Top 10 Estate Planning Mistakes

As a California estate planning and probate attorney I see both sides.  I see the planning process and I see what happens, after death, when the planning wasn’t done right.  Here is a top 10 list of estate planning mistakes: 10. Name your estate the beneficiary on your IRA, 401k, and other retirement plans. This is a great way of creating unnecessary tax and probate fees and costs. It also will delay the time when your family will have access to the money.  Attorneys and the tax man will love you for it! Your family won’t be so happy with you though! 9. Name your estate the beneficiary on life insurance.  Similar to above it creates unnecessary delay in access to the money and causes costs and fees.  Your family won’t love you for this. 8. Name no beneficiary on your 401k a
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California Insurance Code Section 10113.71 Form

Have you gotten forms from your life insurance companies giving you the option of providing them an alternate person to receive your lapse notices? I love this! It all stems from California Assembly Bill 1747 which became effective January 1, 2013. It was written into law as California Insurance Code section 10113.71. I think it’s a very helpful law. It provides for a 60 day lapse period on policies issued after January 1, 2013. Plus the insurance company must provide notice of the lapse to everybody including your designated person. To me this makes very good sense. With people moving around so much providing the insurance the address of the most stable friend or relative you know can’t hurt. If your insurance company hasn’t contacted you with a form to fill out I encourage you to c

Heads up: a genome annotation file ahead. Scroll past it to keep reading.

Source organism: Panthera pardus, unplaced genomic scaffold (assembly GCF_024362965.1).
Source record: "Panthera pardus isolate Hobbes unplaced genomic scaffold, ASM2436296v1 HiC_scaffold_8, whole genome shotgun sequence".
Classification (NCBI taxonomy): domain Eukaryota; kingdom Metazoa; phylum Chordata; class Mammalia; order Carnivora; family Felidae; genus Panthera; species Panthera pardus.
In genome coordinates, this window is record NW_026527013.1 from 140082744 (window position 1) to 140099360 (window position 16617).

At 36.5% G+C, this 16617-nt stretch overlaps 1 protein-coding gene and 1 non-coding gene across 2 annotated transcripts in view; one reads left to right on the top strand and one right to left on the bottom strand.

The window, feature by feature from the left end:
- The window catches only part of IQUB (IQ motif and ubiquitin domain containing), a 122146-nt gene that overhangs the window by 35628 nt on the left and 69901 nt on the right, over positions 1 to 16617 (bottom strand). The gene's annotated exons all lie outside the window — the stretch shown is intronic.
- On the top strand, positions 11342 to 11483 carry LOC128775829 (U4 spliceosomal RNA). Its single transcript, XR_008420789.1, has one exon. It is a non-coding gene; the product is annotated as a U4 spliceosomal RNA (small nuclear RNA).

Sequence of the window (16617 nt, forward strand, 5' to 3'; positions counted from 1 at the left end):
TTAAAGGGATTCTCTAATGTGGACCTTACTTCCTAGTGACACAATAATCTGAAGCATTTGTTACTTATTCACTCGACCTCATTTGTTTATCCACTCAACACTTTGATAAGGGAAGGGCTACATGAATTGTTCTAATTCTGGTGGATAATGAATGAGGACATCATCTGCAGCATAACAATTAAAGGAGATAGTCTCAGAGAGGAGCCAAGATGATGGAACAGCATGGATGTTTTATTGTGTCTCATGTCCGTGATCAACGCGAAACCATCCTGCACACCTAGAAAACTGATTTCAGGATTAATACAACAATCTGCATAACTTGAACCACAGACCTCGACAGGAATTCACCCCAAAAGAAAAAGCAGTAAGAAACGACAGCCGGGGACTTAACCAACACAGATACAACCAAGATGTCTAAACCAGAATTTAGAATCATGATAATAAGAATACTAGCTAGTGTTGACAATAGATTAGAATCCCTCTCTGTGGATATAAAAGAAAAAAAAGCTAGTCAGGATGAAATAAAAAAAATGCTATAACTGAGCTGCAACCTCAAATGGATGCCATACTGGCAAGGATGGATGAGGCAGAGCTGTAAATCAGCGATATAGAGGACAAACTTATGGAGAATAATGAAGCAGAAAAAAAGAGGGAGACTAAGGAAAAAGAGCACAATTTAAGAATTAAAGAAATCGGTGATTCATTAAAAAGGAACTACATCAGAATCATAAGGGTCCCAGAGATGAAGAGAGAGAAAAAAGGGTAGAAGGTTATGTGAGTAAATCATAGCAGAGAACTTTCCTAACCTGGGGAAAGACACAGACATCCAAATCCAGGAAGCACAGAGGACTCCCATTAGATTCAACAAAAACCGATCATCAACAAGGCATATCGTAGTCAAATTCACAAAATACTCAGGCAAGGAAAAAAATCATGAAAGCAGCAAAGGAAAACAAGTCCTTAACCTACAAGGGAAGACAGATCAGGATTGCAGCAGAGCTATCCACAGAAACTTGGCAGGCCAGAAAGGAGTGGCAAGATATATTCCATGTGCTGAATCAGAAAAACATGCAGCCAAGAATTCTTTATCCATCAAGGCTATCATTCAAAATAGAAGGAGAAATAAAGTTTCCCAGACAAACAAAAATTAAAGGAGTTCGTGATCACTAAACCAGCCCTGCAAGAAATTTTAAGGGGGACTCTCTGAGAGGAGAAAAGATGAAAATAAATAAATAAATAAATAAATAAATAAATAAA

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Does a life insurance beneficiary change by divorce?

How would you feel if your evil ex-husband or witch of an ex-wife received your life insurance after you die?  Talk about rolling over in your grave!? Upon filing for divorce, in California, there are automatic restraining orders. Among them, you are not allowed to make changes to non-probate transfers without the consent of your soon to be ex-spouse. This means you can make a new will (since that’s a probate transfer) but you can not change your trust, IRA, 401k or life insurance beneficiary. Yes, some people die during extended divorce proceedings and their not quite ex-spouse gets the asset. This is not the outcome many want but it’s often unavoidable. However, after the divorce is complete it is avoidable but you might have to take action! Some beneficiary designations are auto
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Joint account ownership

What’s better joint account ownership or trust account ownership? Different account titling is better for different people in different situations.  However, in most cases ownership in the trust is the most flexible and long last answer.  For example, I was talking to a client last week who has a trust. Her adult son is co-trustee with her on the trust. She told me she was opening a new bank account and would name her son as payable on death on that account. I said, ok but what about signing checks NOW?  I told her that a “bank power of attorney” is a good option but can be difficult to arrange at some banks.  She said she would do joint ownership or joint tenancy then. I said that was fine but what if something happened to her son? What if her son had creditor issues?  What if,
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